The strange substance called “hornbill ivory” was formerly an important commodity in Asiatic trade, and it was extensively carved, especially in China and the East Indies. Carvings in it were always highly valued and they have now become exceedingly rare. Thus we are very fortunate in having a fine example in the University Museum (see Figure 1).

There are at least sixty varieties of Hornbill birds in the Eastern Hemisphere, but only one of these bears the “ivory,” a hard, carvable substance which is almost as dense as elephant ivory. This is contained in a solid casque or epithema at the front of the head above the beak. (The casques of several other species of Hornbill are far more imposing, but they are hollow or filled with spongy tissue.) The single exception is the Helmeted Hornbill, Rhinoplax vigil.

Hornbill skull with 'Forehead' area carved in high relief, scene represents a historical event when the first king of the Zhou Dynasty discovers, in the guise of a humble fisherman, the brilliant statesman who was to help him win and keep his throne.
Figure 1 . Carved skull of the Helmeted Hornbill. University Museum.
Museum Object Numbers: 50-13-1A / 50-13-1B
Image Number: 41241

The Helmeted Hornbill is without doubt the most extraordinary member of a remarkable family. It is not only one of the largest birds in the jungles of Southeast Asia, but it is certainly the ugliest, in spite of the highly complimentary portrait of it shown in Figure 2. Even a devoted ornithologist has described it as “a perfect nightmare of a bird.” Measuring nearly five feet from the end of its beak to the tip of its tail, it has coarse plumage, primarily of a dirty reddish black, except tor a white stomach and white bands on its tail. It has no feathers at all on most of its neck and back. And as the bases of its flight feathers are left bare, it makes a terrific noise when flying which has been compared to the sound of an approaching train. Furthermore, its two excessively long tail feathers moult alternately, so that only one is presentable at a time.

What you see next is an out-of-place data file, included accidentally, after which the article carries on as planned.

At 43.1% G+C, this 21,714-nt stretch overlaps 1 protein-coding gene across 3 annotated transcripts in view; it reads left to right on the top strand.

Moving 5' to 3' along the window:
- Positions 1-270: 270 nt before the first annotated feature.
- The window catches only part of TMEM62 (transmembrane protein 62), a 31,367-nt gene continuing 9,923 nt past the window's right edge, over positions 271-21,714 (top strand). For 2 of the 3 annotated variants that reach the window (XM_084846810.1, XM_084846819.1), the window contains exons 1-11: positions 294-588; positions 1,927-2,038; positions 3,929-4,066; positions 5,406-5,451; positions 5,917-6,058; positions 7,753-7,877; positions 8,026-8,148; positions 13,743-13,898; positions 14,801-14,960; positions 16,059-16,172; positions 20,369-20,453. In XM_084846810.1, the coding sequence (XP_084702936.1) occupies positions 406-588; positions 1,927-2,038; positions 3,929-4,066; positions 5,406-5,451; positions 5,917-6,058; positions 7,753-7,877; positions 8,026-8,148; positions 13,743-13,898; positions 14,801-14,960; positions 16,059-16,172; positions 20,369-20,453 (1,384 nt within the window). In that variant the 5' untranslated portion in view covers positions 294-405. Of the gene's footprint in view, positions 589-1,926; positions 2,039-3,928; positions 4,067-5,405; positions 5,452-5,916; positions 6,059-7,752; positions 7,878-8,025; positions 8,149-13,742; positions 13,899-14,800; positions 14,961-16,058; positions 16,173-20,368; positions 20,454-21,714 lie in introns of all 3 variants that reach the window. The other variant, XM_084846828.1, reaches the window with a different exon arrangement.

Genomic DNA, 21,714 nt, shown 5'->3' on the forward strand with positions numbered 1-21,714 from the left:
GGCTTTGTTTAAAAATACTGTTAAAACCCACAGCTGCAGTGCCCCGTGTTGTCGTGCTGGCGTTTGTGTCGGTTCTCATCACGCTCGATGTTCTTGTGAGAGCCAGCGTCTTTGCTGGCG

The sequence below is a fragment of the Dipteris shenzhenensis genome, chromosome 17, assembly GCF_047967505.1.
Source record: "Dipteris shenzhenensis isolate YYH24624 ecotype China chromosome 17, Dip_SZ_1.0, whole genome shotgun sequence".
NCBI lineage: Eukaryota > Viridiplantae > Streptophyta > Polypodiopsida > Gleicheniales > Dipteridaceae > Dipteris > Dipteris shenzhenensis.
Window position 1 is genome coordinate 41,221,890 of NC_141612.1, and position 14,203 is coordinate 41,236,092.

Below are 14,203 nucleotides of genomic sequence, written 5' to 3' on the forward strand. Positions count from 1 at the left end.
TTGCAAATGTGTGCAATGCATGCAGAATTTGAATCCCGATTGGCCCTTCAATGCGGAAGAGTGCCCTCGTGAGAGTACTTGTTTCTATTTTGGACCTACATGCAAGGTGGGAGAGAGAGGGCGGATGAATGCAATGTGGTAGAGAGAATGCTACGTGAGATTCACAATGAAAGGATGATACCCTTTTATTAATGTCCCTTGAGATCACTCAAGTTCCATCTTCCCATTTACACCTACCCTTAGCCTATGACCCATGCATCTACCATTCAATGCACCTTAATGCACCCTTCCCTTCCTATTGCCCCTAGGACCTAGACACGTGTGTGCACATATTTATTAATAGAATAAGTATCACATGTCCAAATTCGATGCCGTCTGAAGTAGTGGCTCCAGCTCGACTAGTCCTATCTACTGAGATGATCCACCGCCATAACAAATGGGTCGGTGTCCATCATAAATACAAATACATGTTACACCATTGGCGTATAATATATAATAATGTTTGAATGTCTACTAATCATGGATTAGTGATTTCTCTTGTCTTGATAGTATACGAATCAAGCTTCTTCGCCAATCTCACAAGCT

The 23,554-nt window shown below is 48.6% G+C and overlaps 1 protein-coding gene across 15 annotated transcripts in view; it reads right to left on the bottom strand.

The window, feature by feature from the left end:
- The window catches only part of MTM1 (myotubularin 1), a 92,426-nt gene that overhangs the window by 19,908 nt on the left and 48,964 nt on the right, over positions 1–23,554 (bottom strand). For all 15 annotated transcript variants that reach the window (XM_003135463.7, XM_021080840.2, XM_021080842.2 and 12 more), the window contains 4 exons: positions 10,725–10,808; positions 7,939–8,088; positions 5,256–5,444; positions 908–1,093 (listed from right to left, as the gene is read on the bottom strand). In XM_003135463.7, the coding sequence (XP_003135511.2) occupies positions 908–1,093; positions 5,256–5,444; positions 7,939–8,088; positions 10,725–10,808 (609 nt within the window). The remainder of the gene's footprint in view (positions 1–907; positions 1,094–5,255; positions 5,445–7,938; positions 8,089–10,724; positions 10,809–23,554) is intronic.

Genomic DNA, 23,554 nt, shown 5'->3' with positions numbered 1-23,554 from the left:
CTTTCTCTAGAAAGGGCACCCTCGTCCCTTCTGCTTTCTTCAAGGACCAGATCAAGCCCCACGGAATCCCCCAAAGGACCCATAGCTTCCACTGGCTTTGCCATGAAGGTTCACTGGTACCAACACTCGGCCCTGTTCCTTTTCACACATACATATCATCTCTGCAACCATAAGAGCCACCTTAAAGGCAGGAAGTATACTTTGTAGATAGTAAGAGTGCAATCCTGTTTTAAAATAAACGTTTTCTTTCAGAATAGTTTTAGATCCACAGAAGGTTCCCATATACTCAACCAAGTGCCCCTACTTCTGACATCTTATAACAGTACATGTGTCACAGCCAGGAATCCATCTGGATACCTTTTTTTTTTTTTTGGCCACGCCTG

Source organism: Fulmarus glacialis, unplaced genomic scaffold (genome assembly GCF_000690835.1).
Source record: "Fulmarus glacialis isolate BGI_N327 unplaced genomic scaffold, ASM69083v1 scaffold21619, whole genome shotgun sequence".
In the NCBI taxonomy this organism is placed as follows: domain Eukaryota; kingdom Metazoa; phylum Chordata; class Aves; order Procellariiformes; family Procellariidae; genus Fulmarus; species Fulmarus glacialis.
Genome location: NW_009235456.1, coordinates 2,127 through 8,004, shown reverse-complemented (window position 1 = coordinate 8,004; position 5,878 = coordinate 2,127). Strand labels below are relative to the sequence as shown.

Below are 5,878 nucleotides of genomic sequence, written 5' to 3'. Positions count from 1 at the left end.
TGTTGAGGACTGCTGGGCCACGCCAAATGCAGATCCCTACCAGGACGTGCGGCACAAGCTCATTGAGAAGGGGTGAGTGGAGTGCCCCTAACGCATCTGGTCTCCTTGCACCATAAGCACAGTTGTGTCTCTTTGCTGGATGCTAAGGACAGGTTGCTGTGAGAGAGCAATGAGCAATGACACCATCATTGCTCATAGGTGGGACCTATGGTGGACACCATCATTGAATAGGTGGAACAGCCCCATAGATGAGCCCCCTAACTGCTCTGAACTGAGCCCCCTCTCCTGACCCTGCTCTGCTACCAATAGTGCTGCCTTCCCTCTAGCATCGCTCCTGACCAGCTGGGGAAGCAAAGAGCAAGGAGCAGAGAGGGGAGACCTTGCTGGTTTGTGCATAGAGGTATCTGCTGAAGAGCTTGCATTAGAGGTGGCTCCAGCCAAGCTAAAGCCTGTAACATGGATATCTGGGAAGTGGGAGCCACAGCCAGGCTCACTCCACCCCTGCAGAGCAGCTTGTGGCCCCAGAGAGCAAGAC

A fruit-eating bird, it spends its life in the highest trees and hence is seldom seen. However it is often heard, for its call, a series of repeated, gradually accelerating toks ending in a burst of insane laughter, can be heard for nearly a mile. Due to the difficulty in observing this bird, almost nothing is known of its nesting habits. But presumably it behaves like its other hornbill relatives; which means that the male shuts up his mate in a hollow tree, plastering up the entrance to keep her a prisoner until the young ones are hatched and able to fend for themselves; meanwhile he comes at intervals to feed mother and young with packages of partially digested fruits served up in the cast-off lining of his gizzard.

Painting of the ideal Helmeted Hornbill.
Figure 2. Idealized portrait of the Helmeted Hornbill. From Elliot’s Monograph of the Bucerotidae.
Image Number: 41232

But with all its other peculiarities, the most unique thing about Rhinoplax vigil is its casque or “helmet” Not present on the very young birds, this gradually grows upward from the base of the beak, over the front of the skull. The bones of the skull behind it are cleverly formed so as to brace the casque and give it a maximum of striking power, while cushioning the brain against the shock of impact. One blow of the bird’s beak, backed by this natural hammer on the end of the supple neck, would probably be fatal to a man if it struck him on the head-which may be one reason why our zoos do not exhibit the Helmeted Hornbill. Just why nature has gone to all these pains is still unknown. No one has ever observed any use for this reinforced casque, and the suggestions that have been offered sound very fanciful.

The solid ivory-like substance which forms the bulk of the casque is covered at the top and sides-but not in front-by a strong and gleaming sheath of brilliant red, which also overlaps the skull proper. It is the colour of this sheath, together with the hardness and density of the inner mass, that have made the casque so highly prized for carvings, quite apart from the rarity of the substance. When the bird grows old, a corrugated, horizontal line appears on the sides of the red portion and the whole outer surface becomes rather crinkled, as indicated in Figure 14. After death, the red layer often tends to split away from the rest, especially under conditions of excessive dryness, and it gradually loses colour. However, these changes can be avoided or at least minimized, by special treatment, as many of the Chinese carvings demonstrate.